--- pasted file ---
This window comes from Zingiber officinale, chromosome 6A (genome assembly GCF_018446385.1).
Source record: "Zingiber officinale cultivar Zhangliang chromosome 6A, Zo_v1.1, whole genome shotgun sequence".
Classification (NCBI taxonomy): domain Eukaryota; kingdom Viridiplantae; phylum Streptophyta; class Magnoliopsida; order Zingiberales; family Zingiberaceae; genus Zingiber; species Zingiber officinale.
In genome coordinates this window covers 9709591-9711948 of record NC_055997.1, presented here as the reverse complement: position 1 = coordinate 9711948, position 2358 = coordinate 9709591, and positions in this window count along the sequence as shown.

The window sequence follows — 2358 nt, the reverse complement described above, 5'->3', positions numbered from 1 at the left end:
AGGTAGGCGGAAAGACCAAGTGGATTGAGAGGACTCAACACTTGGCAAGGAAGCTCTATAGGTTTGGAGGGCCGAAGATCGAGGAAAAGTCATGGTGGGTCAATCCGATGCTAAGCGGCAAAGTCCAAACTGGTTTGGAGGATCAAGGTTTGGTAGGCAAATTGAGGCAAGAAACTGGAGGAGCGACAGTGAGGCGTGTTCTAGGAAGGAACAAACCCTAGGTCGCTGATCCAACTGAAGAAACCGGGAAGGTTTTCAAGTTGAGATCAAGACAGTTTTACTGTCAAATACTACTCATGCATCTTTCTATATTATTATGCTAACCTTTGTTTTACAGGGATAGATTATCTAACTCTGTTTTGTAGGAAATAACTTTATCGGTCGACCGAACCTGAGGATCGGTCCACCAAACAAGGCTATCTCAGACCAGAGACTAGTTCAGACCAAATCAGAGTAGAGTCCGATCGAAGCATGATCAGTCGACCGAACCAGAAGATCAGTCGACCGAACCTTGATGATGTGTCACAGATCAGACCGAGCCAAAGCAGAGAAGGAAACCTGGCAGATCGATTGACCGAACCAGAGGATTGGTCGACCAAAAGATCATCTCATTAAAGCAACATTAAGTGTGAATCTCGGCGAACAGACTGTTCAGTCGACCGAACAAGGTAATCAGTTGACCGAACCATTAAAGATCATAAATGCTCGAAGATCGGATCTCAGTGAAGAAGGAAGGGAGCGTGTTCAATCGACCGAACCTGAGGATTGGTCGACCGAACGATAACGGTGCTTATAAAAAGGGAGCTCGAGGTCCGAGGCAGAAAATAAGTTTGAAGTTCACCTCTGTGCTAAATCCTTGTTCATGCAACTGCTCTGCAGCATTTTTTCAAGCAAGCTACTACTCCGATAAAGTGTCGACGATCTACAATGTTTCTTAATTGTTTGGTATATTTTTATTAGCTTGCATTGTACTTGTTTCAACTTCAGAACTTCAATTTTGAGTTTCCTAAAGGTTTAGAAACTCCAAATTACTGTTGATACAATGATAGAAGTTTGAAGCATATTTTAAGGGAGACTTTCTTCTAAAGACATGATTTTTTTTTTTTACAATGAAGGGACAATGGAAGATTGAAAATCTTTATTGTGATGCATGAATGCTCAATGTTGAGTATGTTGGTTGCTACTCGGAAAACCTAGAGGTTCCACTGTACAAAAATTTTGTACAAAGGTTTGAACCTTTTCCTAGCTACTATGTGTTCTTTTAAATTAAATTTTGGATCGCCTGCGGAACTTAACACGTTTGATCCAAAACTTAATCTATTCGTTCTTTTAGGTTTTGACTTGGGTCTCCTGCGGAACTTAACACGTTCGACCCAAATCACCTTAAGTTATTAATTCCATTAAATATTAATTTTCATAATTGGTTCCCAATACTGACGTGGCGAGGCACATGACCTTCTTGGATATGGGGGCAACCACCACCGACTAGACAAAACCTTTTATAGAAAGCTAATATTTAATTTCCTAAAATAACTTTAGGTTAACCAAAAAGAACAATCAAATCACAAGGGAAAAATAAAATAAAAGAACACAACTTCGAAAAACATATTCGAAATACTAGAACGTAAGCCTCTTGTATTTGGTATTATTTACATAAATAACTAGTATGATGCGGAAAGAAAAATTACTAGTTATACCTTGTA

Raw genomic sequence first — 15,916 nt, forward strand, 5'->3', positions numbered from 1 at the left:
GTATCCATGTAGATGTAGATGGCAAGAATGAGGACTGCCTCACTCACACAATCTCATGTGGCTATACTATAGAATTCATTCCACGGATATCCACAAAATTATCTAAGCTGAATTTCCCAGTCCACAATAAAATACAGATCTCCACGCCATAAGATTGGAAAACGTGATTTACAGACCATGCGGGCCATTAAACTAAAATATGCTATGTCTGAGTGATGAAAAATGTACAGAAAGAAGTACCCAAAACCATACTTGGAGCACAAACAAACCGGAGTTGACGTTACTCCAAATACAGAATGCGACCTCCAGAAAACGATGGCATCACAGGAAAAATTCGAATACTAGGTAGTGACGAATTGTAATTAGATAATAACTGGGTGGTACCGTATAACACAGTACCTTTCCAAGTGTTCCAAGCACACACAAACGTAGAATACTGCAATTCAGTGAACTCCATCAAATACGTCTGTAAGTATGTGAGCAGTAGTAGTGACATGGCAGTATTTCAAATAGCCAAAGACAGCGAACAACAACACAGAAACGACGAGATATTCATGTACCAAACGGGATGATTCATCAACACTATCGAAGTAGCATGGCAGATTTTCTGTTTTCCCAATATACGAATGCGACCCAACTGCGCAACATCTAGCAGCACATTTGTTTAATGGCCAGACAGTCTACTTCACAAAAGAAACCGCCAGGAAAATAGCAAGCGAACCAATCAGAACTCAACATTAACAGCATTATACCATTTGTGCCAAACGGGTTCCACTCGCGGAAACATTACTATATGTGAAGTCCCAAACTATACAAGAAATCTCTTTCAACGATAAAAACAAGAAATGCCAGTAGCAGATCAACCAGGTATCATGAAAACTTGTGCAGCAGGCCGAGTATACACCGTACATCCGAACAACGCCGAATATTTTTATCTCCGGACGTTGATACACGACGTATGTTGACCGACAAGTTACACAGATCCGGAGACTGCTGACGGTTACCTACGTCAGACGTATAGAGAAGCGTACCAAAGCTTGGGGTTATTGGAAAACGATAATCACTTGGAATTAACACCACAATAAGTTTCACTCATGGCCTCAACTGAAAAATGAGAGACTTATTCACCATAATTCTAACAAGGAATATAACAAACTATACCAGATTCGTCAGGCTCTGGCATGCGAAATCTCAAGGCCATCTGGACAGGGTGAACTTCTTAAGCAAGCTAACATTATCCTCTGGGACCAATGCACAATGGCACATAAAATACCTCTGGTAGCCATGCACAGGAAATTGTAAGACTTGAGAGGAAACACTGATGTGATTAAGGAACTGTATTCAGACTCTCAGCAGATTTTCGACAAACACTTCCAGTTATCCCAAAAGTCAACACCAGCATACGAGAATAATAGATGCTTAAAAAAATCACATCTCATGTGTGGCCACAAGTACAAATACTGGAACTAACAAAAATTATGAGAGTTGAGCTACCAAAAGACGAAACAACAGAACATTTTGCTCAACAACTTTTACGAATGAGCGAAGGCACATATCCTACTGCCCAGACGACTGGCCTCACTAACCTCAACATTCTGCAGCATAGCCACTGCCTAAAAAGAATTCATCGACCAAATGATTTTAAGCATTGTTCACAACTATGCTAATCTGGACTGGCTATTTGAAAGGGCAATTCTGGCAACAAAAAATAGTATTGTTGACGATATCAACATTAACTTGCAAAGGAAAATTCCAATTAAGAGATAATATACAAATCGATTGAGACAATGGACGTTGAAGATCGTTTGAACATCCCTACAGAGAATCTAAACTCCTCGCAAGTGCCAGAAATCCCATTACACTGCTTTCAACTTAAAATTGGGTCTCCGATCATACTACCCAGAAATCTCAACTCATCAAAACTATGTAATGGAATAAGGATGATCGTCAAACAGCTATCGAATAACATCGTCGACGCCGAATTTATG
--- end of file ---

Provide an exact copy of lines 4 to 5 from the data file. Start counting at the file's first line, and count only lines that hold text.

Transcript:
In genome coordinates this window covers 9709591-9711948 of record NC_055997.1, presented here as the reverse complement: position 1 = coordinate 9711948, position 2358 = coordinate 9709591, and positions in this window count along the sequence as shown.

The window sequence follows — 2358 nt, the reverse complement described above, 5'->3', positions numbered from 1 at the left end: